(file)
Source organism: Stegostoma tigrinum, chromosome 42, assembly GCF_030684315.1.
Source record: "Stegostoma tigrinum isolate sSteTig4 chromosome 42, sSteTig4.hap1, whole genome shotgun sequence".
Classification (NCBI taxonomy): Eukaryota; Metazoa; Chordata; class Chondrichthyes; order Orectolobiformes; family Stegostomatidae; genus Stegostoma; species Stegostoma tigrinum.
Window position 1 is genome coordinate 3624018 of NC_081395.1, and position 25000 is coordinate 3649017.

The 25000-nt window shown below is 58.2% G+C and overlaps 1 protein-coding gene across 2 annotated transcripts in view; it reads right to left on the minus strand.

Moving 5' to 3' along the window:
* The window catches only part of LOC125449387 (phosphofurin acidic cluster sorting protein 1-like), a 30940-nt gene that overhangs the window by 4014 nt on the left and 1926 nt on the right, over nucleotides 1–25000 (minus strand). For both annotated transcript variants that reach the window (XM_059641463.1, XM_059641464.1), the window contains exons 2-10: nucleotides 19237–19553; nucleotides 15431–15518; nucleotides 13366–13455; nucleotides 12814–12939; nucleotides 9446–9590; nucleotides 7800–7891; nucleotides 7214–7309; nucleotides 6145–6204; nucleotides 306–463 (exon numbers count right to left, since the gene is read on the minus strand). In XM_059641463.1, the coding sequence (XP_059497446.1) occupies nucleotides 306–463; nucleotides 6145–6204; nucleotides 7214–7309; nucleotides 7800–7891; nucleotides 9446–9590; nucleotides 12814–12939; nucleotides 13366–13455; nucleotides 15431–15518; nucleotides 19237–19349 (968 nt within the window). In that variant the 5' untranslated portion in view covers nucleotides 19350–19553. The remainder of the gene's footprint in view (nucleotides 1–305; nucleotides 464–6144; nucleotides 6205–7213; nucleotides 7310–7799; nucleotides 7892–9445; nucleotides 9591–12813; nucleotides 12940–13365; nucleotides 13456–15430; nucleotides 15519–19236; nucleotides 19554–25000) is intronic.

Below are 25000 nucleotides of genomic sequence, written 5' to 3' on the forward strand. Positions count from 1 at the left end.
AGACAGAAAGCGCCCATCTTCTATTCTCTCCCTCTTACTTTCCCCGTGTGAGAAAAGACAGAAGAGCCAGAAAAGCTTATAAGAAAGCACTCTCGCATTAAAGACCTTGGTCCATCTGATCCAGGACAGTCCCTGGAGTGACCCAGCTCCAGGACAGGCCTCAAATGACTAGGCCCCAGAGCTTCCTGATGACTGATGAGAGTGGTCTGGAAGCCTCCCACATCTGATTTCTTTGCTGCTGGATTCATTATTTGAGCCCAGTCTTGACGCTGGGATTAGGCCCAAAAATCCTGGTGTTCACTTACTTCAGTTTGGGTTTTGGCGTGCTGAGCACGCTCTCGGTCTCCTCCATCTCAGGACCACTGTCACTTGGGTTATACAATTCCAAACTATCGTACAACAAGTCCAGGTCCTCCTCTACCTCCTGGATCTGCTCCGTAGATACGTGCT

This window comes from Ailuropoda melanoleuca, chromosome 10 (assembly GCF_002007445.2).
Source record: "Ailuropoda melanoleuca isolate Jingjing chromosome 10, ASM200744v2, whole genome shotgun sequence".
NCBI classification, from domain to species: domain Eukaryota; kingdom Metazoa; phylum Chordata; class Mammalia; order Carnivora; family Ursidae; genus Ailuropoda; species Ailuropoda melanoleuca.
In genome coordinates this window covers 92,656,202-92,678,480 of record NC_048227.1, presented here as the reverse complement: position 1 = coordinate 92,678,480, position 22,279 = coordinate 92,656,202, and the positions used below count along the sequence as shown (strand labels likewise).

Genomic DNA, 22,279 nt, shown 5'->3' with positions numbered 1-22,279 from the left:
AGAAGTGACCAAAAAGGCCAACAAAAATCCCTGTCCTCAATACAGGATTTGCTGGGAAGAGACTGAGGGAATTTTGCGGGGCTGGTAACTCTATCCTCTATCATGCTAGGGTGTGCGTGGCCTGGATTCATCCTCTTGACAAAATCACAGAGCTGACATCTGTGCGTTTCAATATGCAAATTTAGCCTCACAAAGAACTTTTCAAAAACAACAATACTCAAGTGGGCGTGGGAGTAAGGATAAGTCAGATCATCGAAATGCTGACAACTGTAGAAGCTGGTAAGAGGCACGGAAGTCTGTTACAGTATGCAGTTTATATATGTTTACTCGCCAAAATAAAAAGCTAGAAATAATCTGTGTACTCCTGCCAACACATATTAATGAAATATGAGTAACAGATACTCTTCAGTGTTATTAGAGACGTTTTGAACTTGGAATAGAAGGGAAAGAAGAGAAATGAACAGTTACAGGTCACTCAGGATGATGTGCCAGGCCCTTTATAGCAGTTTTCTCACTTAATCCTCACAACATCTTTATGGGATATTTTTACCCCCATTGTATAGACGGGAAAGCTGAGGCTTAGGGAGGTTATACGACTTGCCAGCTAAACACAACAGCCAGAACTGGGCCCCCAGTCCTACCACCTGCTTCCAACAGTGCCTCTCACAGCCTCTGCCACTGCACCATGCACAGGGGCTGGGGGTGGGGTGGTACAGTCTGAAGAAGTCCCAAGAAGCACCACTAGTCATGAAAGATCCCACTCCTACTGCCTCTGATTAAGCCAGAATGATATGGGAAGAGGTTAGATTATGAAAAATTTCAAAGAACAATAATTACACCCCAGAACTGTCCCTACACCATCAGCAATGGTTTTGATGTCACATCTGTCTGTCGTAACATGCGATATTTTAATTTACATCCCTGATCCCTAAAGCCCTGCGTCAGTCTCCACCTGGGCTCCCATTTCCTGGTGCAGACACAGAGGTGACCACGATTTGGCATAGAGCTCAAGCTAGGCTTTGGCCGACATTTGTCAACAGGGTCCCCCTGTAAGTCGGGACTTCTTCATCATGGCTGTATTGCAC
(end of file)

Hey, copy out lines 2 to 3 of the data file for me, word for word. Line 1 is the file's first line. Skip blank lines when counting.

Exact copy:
Source record: "Stegostoma tigrinum isolate sSteTig4 chromosome 42, sSteTig4.hap1, whole genome shotgun sequence".
Classification (NCBI taxonomy): Eukaryota; Metazoa; Chordata; class Chondrichthyes; order Orectolobiformes; family Stegostomatidae; genus Stegostoma; species Stegostoma tigrinum.